Nations have finally agreed to a new definition of Kilogram.
After about 130 years, the definition of Kilogram unit has finally seen a massive change. The Kilogram which was initially defined using a platinum-iridium cylinder, called “Le Grand K”, placed outside of Paris had incurred some problem over time which needed to be resolved. Now, representatives from as much as 60 new countries have consented to a new definition for Kilogram at a consortium held yesterday at the General Conference on Weights and Measures held in Versailles, France.
Although this type of redefinition won’t necessarily affect the general practices, this still is a long-time awaited redefinition. “The SI redefinition is a landmark moment in scientific measurement,” mentioned Jan-Theodoor Janssen, the Director of research at the UK’s National Physical Laboratory.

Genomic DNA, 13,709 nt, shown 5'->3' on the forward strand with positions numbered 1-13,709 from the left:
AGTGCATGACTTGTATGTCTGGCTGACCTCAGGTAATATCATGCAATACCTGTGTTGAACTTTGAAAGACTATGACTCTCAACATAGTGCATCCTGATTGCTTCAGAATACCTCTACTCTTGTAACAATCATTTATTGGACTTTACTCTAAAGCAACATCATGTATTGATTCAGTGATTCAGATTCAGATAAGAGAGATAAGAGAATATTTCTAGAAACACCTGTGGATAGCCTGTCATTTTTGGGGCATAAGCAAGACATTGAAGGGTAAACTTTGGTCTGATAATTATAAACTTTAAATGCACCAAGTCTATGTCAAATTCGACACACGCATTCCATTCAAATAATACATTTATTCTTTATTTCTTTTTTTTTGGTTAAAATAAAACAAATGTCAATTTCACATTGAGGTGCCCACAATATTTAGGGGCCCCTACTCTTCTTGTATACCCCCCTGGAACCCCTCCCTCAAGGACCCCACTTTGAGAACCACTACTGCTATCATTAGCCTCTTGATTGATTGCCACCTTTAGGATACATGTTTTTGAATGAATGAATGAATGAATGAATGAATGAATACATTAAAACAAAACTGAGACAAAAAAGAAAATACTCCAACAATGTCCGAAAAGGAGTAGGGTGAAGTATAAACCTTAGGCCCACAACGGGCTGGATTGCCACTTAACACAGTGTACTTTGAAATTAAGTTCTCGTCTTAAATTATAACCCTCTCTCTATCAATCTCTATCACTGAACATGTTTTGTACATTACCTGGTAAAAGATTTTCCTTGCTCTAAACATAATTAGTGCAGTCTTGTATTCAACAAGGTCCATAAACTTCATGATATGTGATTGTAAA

According to the new definition of the Kilogram, the unit is now defined completely by natural phenomenon. The Kilogram is now being defined in terms of the Planck’s constant, (h). So, the new value of kg is defined from Plank’s constant whose value is set at 6.626 070 15 × 10–34 kg m2 s–1.
Initially, the Kilogram unit was defined by a set weight placed in a closed environment from which different sample weights were taken. Over time, however, differences started to occur between the different samples and the standard.
Apart from Kilogram, the units for ampere, the kelvin and the mole have also been changed. The ampere is now being defined from the elementary electrical charge, (e), the Kelvin is defined from the Boltzmann constant (k).
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